Next Knitting Circle: Holiday Gathering at Kathryn's
Tuesday, December 30, 2008
Tuesday, November 18, 2008
Tuesday, November 11, 2008
The afghan will be raffled off on 11/15/08 at UUFH's annual services auction (raffle tickets $10 each, 3/$25).
Thanks to all the UU Ewes who contributed squares: Frances, Dove, Carol, Kathryn, Maria, Liz, Gerri, Sylvia, and Ginny!
Wednesday, July 2, 2008
Summer Greetings from CARE TO KNIT! Once again we will be donating children's hats and mittens to the Brooke Jackman Foundation. Your handmade items will be included in "Brooke Packs" which will be filled with school supplies and delivered to needy children as they go back to school in September. Please send us your donations by Friday, July 18th. This year 2000 back packs will be filled!
As in the past we will be devoting the month of October to Breast Cancer Awareness and are encouraging our knitters and crocheters to "Think Pink". Chemo hats, scarves and blankets will be needed in every shade of pink. They bring smiles and much comfort to women undergoing chemotherapy and radiation.
We also have need for children's chemo caps in every color. Please check our website www.caretoknit.org to see the good work we are doing and for updates on our needs and events.
Our thanks for your support and interest in our mission. You continue to help us grow and extend our reach.
Our best wishes for a Happy and Safe Summer!
Ines Basso Glick
Monday, June 30, 2008
Friday, May 30, 2008
Friday, May 23, 2008
The Name's the Thing
The yarn's name will be the first thing you notice. The name of the company will be prominent as well. These are the first and last names of the yarn and are matters of great importance. The naming of yarn is a critical part of the merchandising, and much thought is given to this process. It is the way knitters refer to the product and spread the word among other knitters whether the yarn is liked or not! The country of origin is displayed, and often the company address is offered. Some labels contain a Web site, which is helpful if the knitter has questions regarding the yarn after purchase.
Fibers Front & Center
Fibers used in the yarn are clearly shown, including percentages, if the yarn is composed of more than one fiber. This information lets you know what to expect in the performance of the yarn, both while knitting with it and when the final product is in use. If using wool of a special variety, the label will indicate that. Terms used are usually generic, but there may be specifics added to show special qualities, such as Sea Island cotton or merino wool.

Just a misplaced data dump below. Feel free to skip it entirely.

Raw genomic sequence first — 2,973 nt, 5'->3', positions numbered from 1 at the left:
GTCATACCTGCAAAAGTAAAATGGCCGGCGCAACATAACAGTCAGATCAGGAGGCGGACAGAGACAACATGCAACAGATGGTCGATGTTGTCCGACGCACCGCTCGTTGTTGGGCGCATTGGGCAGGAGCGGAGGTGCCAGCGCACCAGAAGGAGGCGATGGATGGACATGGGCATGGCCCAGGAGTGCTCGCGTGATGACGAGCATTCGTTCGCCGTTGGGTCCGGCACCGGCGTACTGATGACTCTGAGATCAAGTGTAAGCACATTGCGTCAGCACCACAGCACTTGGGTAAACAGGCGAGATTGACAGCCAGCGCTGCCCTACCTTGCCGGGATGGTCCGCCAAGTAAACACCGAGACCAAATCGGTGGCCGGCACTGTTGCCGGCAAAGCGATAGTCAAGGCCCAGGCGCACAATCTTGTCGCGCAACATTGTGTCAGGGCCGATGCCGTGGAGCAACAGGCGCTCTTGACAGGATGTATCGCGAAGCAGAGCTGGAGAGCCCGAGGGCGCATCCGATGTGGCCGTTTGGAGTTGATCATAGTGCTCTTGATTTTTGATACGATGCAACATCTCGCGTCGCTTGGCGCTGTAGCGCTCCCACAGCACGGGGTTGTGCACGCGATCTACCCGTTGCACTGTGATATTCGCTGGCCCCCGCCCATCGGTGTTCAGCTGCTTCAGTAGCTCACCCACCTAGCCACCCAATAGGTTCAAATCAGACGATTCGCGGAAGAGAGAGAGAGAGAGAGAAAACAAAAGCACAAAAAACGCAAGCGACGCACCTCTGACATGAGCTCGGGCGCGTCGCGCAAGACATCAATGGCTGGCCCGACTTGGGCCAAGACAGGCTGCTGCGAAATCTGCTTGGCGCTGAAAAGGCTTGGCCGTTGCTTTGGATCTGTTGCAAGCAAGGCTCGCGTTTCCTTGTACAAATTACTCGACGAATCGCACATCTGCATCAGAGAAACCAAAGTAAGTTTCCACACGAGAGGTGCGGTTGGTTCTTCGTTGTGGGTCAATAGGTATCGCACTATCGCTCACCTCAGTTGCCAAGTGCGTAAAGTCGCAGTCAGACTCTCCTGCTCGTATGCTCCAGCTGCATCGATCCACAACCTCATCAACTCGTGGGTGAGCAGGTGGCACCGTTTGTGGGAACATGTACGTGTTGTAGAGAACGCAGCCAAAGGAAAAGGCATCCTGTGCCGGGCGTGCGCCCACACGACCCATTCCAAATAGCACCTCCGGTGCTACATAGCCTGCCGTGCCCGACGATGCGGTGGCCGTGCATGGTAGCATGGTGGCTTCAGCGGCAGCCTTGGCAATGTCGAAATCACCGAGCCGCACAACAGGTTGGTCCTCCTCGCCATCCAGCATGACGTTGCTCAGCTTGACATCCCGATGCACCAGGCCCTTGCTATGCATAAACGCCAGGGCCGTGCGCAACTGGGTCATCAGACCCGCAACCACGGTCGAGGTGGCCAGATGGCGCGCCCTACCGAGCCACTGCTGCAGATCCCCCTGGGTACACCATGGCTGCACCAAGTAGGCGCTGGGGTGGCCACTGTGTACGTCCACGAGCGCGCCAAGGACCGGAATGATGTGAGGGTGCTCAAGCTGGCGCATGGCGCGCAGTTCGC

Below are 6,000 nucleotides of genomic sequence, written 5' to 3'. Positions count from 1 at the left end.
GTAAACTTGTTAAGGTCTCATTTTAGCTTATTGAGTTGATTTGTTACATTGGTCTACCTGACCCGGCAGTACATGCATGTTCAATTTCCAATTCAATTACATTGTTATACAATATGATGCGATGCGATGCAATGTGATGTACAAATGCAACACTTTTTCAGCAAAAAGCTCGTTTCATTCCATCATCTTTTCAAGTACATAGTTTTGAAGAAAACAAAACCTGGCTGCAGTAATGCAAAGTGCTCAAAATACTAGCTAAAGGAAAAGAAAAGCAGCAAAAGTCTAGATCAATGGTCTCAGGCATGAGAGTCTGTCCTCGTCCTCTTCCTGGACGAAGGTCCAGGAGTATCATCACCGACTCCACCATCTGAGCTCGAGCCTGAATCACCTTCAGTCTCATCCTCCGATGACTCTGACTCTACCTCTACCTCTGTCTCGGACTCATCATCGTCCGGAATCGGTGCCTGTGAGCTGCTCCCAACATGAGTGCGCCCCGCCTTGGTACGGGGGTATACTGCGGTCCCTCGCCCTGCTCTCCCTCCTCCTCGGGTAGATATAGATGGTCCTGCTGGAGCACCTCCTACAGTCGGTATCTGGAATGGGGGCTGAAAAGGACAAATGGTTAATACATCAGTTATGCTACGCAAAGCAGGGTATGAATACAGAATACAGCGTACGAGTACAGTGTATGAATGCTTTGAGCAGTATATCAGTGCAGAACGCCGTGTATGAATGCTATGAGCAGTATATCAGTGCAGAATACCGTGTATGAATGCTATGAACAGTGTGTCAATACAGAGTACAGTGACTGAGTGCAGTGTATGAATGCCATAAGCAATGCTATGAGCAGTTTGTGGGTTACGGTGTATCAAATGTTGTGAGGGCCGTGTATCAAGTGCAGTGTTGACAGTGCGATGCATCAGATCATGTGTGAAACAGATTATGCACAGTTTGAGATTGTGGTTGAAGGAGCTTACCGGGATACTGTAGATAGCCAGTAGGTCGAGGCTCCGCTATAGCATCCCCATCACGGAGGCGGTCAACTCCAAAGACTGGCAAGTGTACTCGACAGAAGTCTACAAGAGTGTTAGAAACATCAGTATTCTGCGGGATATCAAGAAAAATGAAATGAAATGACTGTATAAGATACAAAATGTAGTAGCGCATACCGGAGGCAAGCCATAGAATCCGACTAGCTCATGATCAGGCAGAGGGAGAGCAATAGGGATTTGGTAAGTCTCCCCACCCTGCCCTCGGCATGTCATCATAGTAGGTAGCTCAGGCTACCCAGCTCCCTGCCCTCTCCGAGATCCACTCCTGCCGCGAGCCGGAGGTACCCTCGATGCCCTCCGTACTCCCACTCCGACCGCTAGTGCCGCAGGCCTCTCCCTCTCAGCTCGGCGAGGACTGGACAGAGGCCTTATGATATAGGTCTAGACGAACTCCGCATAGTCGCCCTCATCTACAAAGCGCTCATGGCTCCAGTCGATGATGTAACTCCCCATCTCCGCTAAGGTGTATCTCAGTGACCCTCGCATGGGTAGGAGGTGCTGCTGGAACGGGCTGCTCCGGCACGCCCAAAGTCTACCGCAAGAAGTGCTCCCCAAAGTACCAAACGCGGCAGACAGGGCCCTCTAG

Color & Dye Lots
The color and dye-lot designations are critical to note. Knitters are warned to purchase more than they think they might require of the same dye lot (the specific batch number of the color) because even minute differences in the batches can cause a glaringly obvious line when the two balls are joined in a finished product.
Weight is shown in grams and ounces, and the length of the yarn, frequently in both yards and meters, is indicated. This is critical information to the knitter, but be aware that there may be slightly fewer or more yards in the ball or skein. For that reason, it's always prudent to purchase one more unit of yarn than you think you will require.
The weight classification is prominently shown, as this is the information knitters use to make decisions regarding which gauge to use. The knitting industry has standardized the written descriptions of weights of yarn into a system more easily understood in the world market. Rather than the somewhat ambiguous terms knitters have used, the industry suggests that a number designation be used to determine the thickness of yarns, and therefore, the gauge range.
Using these symbols, the knitter can determine which yarn will be needed for the pattern she or he has in mind.
The symbols are now in use, but there will be a period of transition as knitters become accustomed to the designations. Newer patterns will incorporate these symbols, but knitters will need to make the translations when using older patterns.
What's Your Gauge?
The small boxes with numbers and needles relate to the needle size used to achieve the correct gauge with the yarn. As we know, gauge is a personal matter, and is among many factors which affect the final result. The suggested needle size merely offers a starting place for your swatch. Most domestic yarns will offer both a metric and U.S. version of the needle size. However, if the yarn is manufactured abroad, do not expect that the U.S. size will be shown. If the number is listed with a comma where it does not seem to belong (i.e., 3,5), it is a metric number, and you may need a needle gauge to determine the U.S. equivalent.